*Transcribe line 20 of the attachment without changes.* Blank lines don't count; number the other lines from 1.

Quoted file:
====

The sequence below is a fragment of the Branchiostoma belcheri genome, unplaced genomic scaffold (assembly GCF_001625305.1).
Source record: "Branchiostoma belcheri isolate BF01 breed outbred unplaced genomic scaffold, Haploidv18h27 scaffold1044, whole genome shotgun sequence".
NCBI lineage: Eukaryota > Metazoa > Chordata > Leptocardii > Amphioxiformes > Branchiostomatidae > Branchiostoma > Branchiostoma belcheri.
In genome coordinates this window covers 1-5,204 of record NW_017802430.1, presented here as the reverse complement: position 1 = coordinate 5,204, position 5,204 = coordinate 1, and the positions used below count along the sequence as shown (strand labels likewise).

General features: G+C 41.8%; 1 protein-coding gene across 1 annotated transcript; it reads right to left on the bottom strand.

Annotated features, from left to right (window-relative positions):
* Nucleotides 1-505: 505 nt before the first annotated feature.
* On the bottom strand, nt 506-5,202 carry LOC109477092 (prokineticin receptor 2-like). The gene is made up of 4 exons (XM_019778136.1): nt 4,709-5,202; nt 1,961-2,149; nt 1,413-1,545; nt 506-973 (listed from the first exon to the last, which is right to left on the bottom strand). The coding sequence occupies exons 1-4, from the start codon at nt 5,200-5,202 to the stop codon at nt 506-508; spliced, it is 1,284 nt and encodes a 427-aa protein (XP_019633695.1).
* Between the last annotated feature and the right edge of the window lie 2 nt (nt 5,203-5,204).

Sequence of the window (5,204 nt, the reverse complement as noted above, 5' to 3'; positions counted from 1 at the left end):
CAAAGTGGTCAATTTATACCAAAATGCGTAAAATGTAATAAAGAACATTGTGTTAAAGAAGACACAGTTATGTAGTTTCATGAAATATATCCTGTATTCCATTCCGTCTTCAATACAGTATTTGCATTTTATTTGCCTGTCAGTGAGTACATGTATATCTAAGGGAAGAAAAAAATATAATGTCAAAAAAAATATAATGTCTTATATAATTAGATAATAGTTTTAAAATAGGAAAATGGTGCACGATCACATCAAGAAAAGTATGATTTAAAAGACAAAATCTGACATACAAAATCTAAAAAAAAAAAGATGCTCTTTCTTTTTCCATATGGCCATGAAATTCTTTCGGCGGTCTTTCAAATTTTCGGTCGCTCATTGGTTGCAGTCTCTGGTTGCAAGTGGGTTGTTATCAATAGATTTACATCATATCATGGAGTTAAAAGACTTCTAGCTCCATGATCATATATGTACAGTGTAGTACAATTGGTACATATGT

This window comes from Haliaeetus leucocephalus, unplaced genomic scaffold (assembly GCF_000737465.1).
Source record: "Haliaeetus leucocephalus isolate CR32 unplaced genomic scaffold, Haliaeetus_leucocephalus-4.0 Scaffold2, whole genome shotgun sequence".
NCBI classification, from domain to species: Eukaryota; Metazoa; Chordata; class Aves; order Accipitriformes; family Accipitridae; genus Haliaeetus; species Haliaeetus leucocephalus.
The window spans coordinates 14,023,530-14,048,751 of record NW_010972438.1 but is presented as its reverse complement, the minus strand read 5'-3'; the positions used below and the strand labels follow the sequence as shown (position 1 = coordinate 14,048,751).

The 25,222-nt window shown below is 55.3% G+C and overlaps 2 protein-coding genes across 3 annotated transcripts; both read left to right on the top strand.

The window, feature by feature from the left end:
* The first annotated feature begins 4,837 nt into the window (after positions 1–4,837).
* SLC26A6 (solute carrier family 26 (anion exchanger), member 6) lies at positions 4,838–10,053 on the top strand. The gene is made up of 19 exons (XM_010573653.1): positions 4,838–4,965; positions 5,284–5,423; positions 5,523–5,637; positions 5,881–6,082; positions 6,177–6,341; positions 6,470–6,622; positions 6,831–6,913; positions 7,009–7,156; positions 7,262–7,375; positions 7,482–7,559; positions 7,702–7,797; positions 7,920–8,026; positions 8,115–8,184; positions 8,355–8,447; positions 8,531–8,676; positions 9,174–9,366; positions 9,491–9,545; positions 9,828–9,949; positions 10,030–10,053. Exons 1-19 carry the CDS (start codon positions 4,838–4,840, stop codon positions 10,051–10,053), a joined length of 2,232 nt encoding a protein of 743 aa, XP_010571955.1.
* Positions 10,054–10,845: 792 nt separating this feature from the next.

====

* Positions 10,054–10,845: 792 nt separating this feature from the next.